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ARS Home » Pacific West Area » Wenatchee, Washington » Physiology and Pathology of Tree Fruits Research » Research » Publications at this Location » Publication #346493

Research Project: Developmental Genomics and Metabolomics Influencing Temperate Tree Fruit Quality

Location: Physiology and Pathology of Tree Fruits Research

Title: Differential partitioning of triterpenes and triterpene esters in apple peel

item Poirier, Brenton
item BUCHANAN, DAVID - Retired ARS Employee
item Rudell, David
item Mattheis, James

Submitted to: Journal of Agricultural and Food Chemistry
Publication Type: Peer Reviewed Journal
Publication Acceptance Date: 1/22/2018
Publication Date: 1/22/2018
Citation: Poirier, B.C., Buchanan, D.A., Rudell Jr, D.R., Mattheis, J.P. 2018. Differential partitioning of triterpenes and triterpene esters in apple peel. Journal of Agricultural and Food Chemistry.

Interpretive Summary: The natural wax coating of apple fruit is a critical factor for maintaining quality and appearance during growth and storage. Apple wax has many components that together protect the fruit from water loss and impact how ripening occurs. Under some situations, this natural wax coating forms irregularly and results in poor fruit quality after fruit are removed from cold storage. To address this problem, scientists at the USDA, ARS Tree Fruit Research Laboratory in Wenatchee, WA identified novel components in the wax and peel tissue. This new information allows additional insight as to how wax is formed and factors that may influence wax production. Together these findings may contribute to development of improved cold storage and handling practices that will reduce fruit loss as well as provide consistent, high eating quality of apples in the domestic and international marketplace.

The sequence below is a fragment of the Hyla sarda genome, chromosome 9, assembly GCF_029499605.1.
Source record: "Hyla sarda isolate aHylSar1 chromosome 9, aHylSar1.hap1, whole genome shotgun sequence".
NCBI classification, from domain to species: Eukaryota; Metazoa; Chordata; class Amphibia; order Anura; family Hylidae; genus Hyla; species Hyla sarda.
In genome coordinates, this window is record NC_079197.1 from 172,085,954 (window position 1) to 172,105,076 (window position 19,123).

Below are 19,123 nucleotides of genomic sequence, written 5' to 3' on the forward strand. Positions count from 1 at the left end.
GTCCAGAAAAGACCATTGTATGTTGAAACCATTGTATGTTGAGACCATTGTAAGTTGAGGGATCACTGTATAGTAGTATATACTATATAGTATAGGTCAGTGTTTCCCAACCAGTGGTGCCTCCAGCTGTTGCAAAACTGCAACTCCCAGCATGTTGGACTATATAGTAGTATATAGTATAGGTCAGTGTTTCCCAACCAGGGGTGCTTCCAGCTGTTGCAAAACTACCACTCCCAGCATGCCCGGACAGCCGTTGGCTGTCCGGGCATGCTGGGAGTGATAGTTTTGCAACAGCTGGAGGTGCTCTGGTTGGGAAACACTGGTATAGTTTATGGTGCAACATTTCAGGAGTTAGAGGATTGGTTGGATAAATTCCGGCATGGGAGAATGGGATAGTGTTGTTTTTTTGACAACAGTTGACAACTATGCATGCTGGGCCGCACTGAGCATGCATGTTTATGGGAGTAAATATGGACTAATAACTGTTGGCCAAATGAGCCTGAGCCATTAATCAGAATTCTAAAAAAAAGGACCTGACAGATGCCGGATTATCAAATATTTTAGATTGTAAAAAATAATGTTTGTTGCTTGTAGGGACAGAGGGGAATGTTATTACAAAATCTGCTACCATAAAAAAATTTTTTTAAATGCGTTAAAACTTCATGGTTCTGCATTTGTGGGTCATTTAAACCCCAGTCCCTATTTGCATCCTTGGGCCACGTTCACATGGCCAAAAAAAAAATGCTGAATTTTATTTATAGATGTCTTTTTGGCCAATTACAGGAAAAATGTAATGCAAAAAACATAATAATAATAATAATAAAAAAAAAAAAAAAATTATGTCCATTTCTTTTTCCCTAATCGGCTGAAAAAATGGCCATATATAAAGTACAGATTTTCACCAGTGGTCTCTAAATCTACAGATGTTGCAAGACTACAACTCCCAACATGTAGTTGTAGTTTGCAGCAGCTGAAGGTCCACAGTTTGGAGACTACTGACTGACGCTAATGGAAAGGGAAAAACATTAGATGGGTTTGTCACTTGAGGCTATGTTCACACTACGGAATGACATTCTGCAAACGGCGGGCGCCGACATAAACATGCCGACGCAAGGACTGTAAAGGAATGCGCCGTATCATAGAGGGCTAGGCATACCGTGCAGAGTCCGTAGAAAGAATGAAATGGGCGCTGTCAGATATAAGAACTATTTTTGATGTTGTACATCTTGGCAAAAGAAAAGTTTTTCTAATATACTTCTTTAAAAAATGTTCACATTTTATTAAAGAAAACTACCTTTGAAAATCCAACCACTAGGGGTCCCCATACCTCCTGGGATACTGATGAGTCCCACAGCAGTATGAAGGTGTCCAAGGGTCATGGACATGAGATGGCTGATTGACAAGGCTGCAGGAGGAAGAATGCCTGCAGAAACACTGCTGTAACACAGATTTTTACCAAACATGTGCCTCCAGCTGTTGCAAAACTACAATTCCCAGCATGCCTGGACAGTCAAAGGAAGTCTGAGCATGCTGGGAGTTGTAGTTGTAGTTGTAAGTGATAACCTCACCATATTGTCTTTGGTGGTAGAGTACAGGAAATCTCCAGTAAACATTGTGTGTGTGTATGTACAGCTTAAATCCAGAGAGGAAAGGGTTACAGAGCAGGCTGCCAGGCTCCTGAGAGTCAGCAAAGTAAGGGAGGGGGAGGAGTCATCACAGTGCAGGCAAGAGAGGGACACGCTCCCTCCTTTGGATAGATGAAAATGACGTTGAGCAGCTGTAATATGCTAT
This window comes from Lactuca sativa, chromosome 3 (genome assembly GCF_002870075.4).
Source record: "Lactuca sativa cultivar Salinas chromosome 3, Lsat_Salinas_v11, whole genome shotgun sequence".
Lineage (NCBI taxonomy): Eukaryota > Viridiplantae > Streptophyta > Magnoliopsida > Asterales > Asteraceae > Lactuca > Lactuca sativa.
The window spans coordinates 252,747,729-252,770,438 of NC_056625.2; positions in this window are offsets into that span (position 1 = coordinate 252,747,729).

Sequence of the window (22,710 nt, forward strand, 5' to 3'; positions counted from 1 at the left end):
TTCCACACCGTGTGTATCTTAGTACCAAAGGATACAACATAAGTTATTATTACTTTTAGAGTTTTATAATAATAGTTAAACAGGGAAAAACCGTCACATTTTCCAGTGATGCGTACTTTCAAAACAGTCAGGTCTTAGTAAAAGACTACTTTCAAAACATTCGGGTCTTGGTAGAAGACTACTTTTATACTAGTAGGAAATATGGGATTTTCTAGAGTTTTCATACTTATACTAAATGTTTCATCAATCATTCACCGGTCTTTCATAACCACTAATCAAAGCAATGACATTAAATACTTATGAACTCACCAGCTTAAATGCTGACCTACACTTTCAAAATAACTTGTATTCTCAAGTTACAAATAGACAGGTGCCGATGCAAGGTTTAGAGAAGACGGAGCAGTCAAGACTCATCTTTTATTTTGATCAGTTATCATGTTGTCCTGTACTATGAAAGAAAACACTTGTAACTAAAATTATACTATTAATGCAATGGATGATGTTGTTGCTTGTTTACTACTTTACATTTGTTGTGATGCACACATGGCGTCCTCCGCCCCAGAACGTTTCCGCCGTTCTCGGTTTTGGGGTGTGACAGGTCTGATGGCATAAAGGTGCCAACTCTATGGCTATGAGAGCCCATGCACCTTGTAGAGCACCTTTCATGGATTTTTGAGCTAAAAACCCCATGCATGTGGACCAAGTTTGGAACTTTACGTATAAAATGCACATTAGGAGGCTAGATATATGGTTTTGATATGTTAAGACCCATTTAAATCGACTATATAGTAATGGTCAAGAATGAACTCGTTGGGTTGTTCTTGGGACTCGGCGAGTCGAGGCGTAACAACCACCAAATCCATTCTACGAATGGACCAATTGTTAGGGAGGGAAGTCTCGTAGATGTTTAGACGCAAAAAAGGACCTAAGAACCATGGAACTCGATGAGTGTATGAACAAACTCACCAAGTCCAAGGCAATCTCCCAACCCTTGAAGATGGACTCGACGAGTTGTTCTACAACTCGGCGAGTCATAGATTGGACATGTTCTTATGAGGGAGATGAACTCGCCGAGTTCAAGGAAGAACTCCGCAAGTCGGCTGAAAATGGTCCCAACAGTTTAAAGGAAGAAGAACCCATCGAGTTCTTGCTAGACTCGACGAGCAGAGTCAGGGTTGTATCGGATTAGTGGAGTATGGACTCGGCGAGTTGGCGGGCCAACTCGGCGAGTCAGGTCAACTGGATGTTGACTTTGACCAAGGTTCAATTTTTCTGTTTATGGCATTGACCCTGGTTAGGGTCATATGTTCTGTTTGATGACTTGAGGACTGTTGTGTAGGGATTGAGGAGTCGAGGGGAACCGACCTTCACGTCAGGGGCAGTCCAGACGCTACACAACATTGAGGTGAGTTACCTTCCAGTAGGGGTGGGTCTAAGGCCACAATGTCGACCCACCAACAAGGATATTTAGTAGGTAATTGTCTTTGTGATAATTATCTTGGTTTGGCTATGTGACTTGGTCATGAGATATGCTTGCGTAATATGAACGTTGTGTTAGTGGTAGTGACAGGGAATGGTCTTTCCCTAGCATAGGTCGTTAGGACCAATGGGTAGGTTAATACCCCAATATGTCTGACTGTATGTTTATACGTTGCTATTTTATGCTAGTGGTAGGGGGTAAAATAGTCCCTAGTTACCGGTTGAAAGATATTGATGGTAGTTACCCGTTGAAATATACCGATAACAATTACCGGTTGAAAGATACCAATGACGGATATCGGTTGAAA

Technical Abstract: Apple peel functions as a protective barrier against biotic and abiotic stresses, and preserving the integrity and appearance of peel critical for market acceptance. Peel epidermal cells and epicuticular wax are a rich source of secondary metabolites, including triterpenes. Several studies have outlined the dietary health benefits of ursane-type triterpenes in apple. Changes in triterpene metabolism have also been associated with the development of superficial scald, a postharvest apple peel browning disorder, and postharvest applications of diphenylamine and 1-methylcyclopropene. Previously, studies have generated metabolite profiles for whole apple peel or apple wax. In this study, we report separate metabolic analyses of isolated wax fractions and peel epidermis. We identified several unreported ursane-type triterpene esters, and our analysis reveals spatial distribution of triterpenes and triterpene conjugates that may be used to interpret the results of other metabolic studies.